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Case report
peer-reviewed

Multiple Myeloma Presenting as Acute Renal Failure in the Absence of Other Characteristic Features



Abstract

This case report describes a 54-year-old, asymptomatic man who presented with hyperkalemia on routine lab testing who was later found to have acute renal failure, unresponsive to fluid resuscitation, with minimal improvement after hemodialysis. After a comprehensive evaluation ruled out common causes of acute renal failure, the patient underwent testing with a bone survey, urine protein electrophoresis (UPEP), serum protein electrophoresis (SPEP), and immunoelectrophoresis for suspected plasma cell dyscrasia and received plasmapheresis for hyperviscosity syndrome and nephrotoxicity, which resulted in improved renal function. Lab results showed monoclonal gammopathy, elevated serum free light chains, and Bence Jones protein in the urine with a follow-up bone marrow biopsy indicating plasma cell dyscrasia. The patient received a diagnosis of multiple myeloma (MM) and was started on chemotherapy and immunosuppression. In patients presenting with acute renal failure with an evaluation ruling out prerenal and postrenal causes, multiple myeloma should be considered.

Introduction

Multiple myeloma (MM) is a plasma cell malignancy defined by a serum monoclonal spike (M-spike) > 3 g/dL or more than 10% clonal plasma cells in the bone marrow along with one myeloma-defining event which includes the following: anemia, hypercalcemia, renal insufficiency, or bone lesions [1]. Multiple myeloma often presents with acute or chronic renal failure. Interpretation of renal disease in patients with multiple myeloma may be complicated by additional causes of renal failure such as nonsteroidal anti-inflammatory drugs (NSAIDs), infection, and dehydration [2]. While renal impairment is a frequent presenting symptom, it rarely is the singular presenting symptom of multiple myeloma, as a majority of patients also present with hypercalcemia, anemia, and/or pubic bone lesions [3]. In this case, we present a patient with acute renal failure (ARF) as his only manifestation of a plasma cell dyscrasia without additional classic features, illustrating the importance of considering multiple myeloma as a viable etiology for acute kidney injury even in the absence of other symptoms and signs characteristic of multiple myeloma, or in the presence of other common causes of acute renal failure.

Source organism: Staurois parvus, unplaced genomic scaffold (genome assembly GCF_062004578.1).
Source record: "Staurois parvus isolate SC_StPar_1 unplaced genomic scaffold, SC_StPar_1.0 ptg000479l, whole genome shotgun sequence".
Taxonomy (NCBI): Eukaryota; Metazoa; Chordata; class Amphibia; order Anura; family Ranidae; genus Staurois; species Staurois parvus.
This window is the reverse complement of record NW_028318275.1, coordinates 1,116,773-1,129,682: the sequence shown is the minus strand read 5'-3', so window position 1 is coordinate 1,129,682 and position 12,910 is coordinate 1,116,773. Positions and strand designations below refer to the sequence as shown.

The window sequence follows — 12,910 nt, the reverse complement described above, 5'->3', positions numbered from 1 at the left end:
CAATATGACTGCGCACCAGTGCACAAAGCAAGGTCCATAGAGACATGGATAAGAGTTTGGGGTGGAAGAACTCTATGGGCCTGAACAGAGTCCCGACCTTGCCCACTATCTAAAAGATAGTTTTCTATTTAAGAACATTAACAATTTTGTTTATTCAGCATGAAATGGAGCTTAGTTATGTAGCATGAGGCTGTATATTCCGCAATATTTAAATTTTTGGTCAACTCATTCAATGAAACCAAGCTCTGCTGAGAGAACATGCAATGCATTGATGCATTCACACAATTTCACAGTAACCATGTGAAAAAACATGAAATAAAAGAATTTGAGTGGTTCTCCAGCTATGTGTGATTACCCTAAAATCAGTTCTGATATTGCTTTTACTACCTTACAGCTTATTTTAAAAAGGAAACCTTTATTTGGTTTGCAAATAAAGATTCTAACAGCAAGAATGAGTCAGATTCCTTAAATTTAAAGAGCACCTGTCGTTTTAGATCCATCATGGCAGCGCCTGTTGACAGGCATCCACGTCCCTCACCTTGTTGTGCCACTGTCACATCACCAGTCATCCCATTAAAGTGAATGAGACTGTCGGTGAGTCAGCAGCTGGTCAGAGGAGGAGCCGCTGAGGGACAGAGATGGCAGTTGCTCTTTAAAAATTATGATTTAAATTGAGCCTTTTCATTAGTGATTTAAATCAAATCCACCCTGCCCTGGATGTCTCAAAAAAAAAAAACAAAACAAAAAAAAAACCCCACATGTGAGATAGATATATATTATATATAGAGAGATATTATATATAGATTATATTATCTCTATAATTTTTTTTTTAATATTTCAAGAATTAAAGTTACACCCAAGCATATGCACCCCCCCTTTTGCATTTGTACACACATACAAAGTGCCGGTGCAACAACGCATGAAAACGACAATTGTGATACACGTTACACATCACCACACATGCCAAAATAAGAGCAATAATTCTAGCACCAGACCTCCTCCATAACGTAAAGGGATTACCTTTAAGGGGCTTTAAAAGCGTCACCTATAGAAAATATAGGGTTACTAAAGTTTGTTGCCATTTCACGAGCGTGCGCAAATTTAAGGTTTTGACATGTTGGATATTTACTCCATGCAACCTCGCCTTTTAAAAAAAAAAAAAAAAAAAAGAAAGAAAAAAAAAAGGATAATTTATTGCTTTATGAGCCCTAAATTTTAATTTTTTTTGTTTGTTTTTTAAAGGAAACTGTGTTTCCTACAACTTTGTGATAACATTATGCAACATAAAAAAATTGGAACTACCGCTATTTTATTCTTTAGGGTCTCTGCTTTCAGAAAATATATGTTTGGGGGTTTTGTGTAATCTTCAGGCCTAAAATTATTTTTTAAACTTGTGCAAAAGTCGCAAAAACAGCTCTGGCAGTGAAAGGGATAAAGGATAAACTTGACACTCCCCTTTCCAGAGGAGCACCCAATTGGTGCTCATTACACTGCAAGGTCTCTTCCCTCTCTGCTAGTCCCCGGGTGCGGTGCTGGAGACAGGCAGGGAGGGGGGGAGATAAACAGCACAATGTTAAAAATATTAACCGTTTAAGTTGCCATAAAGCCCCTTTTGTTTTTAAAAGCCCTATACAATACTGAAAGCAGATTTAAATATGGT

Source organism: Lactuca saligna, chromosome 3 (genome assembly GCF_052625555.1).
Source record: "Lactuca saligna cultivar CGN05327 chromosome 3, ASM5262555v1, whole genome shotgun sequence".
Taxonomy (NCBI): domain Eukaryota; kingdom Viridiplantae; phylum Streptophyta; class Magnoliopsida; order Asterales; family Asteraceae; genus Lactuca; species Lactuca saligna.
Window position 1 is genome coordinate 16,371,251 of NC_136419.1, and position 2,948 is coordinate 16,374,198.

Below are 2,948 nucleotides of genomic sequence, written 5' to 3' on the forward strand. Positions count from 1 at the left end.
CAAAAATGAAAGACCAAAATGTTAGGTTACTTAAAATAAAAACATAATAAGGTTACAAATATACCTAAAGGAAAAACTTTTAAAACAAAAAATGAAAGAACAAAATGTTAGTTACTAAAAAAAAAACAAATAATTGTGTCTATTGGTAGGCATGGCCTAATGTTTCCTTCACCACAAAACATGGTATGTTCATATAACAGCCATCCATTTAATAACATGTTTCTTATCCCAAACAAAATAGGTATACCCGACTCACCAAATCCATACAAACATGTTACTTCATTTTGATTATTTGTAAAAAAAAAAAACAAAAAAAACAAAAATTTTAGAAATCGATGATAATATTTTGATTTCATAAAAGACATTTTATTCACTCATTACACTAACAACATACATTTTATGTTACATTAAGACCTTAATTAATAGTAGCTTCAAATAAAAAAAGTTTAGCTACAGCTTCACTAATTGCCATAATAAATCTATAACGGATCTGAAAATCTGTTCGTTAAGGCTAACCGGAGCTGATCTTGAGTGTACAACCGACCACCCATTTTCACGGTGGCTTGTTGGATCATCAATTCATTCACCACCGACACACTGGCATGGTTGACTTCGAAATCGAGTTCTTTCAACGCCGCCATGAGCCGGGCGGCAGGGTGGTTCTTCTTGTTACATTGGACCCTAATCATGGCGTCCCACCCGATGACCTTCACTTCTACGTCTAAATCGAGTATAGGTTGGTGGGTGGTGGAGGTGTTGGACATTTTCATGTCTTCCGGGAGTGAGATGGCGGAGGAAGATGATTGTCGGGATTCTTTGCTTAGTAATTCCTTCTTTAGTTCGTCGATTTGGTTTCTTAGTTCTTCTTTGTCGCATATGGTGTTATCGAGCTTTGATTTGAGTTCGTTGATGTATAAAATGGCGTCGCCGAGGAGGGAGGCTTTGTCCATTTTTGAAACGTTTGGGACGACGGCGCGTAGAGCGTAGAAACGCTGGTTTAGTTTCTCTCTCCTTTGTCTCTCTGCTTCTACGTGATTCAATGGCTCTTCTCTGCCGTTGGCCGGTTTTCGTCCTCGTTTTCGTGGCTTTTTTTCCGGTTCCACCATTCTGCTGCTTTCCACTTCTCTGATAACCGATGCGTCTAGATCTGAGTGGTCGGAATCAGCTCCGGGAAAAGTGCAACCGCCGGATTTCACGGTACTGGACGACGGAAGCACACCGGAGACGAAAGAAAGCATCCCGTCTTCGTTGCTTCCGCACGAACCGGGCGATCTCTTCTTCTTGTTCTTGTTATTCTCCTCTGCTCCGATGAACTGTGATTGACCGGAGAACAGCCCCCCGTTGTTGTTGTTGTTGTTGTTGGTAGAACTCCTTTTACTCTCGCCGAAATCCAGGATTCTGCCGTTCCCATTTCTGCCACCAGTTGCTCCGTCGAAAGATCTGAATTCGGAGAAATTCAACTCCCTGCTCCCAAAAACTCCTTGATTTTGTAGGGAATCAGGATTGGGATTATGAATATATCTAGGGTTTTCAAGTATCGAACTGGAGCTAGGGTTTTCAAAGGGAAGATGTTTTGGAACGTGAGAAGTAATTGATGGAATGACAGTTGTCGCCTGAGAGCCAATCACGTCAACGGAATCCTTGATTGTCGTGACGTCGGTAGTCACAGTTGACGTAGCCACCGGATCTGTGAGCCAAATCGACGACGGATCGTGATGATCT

Case Presentation

A 54-year-old male with type 2 diabetes mellitus, diagnosed one year prior, was admitted for acute renal failure. His active medications included metformin, insulin glargine, lisinopril, and atorvastatin. The patient underwent routine laboratory blood tests one day prior to presentation, which were significant for a potassium of 8 mEq/L for which he was advised to go to the emergency department where he had a creatinine (Cr) of 11.7 mg/dL. The patient was transferred to a regional hospital where repeat laboratory tests showed an estimated glomerular filtration rate (eGFR) of 5 mL/min, a blood urea nitrogen (BUN) of 134 mg/dL, creatinine of 11.7 mg/dL (with a baseline Cr of 1.46 mg/dL, three months prior), potassium of 6.2 mEq/L, and metabolic acidosis. The patient reported taking 800 mg of ibuprofen, nightly, for three days for muscle cramps. The patient was otherwise asymptomatic and had no other significant past medical history. Family history and the social history were non-contributory. Physical examination was notable for hypertension but was otherwise unremarkable.

Laboratory values on admission were notable for a hemoglobin of 13.7 gm/dL, potassium of 6.2 mEq/L, bicarbonate of 15 mEq/L, creatinine of 11.7 mg/dL, BUN of 134 mg/dL, phosphorus of 8.3 mg/dL, calcium 9.6 mg/dL, and uric acid of 11.5 mg/dL. Urinalysis was positive for proteinuria and a urine sodium of 76 mEq/L. These lab values, in addition to the patient’s volume status, and vital signs were important in distinguishing pre-renal causes from intrinsic renal causes. Baseline creatinine was obtained from patient’s primary care physician which showed a creatinine of 1.46 mg/dL from three months prior, consistent with ongoing renal dysfunction before hospitalization. Given extreme elevation in creatinine within the span of three months time, the patient was diagnosed with acute renal failure.